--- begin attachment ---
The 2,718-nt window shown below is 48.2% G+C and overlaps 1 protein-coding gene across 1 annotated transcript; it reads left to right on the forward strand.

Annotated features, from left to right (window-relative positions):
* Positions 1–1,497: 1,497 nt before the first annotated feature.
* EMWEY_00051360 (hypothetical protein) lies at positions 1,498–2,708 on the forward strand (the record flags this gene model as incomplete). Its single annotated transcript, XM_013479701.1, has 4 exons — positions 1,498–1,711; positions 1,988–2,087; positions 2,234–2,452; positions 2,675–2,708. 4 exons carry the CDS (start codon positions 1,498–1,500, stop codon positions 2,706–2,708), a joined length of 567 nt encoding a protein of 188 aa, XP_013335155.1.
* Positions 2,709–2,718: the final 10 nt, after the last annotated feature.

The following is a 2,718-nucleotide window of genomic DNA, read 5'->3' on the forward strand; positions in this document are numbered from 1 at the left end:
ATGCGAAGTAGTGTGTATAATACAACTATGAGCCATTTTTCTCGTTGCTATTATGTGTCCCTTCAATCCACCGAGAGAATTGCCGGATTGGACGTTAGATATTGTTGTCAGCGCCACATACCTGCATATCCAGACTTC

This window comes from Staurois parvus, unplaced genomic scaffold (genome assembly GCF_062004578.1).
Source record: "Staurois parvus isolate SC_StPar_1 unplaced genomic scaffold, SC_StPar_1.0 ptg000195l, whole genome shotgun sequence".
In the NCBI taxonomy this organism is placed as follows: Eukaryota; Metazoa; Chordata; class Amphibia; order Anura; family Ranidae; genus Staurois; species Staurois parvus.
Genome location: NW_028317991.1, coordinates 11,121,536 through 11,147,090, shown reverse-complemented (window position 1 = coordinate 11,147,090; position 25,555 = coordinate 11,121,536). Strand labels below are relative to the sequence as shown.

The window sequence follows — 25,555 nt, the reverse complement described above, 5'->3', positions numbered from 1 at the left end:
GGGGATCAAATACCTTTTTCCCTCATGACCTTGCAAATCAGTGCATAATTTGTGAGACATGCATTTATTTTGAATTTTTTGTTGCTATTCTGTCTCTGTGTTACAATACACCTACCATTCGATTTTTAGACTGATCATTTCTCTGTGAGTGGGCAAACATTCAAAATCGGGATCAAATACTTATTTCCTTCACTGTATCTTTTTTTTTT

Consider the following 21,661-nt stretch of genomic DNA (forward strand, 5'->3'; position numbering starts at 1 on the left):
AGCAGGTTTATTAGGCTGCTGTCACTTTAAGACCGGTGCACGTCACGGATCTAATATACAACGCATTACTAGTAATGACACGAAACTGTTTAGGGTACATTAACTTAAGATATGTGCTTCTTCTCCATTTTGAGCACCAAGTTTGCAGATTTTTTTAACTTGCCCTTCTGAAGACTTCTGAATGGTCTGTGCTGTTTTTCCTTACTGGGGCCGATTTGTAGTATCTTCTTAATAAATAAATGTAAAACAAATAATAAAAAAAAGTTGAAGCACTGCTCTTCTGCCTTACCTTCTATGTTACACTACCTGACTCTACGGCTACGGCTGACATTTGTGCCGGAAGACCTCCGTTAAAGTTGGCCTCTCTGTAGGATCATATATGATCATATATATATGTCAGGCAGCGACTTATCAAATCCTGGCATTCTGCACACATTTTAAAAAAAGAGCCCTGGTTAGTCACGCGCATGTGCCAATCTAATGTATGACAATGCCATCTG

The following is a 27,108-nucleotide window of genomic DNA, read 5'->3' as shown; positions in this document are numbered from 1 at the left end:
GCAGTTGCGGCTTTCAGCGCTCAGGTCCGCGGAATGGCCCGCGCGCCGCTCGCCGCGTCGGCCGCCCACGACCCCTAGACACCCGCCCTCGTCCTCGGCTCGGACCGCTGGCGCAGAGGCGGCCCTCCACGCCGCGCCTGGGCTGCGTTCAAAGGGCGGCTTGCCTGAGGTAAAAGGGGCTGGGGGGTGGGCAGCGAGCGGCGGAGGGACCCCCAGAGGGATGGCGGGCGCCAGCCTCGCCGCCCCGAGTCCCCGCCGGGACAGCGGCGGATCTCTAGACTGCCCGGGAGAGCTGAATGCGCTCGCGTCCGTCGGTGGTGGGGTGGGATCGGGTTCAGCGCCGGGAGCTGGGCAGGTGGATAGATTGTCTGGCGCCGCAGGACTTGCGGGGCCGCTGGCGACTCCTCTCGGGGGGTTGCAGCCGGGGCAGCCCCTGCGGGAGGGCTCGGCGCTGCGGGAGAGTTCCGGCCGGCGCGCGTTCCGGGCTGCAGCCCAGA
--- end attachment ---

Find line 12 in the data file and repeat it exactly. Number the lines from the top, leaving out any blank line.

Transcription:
The window sequence follows — 25,555 nt, the reverse complement described above, 5'->3', positions numbered from 1 at the left end: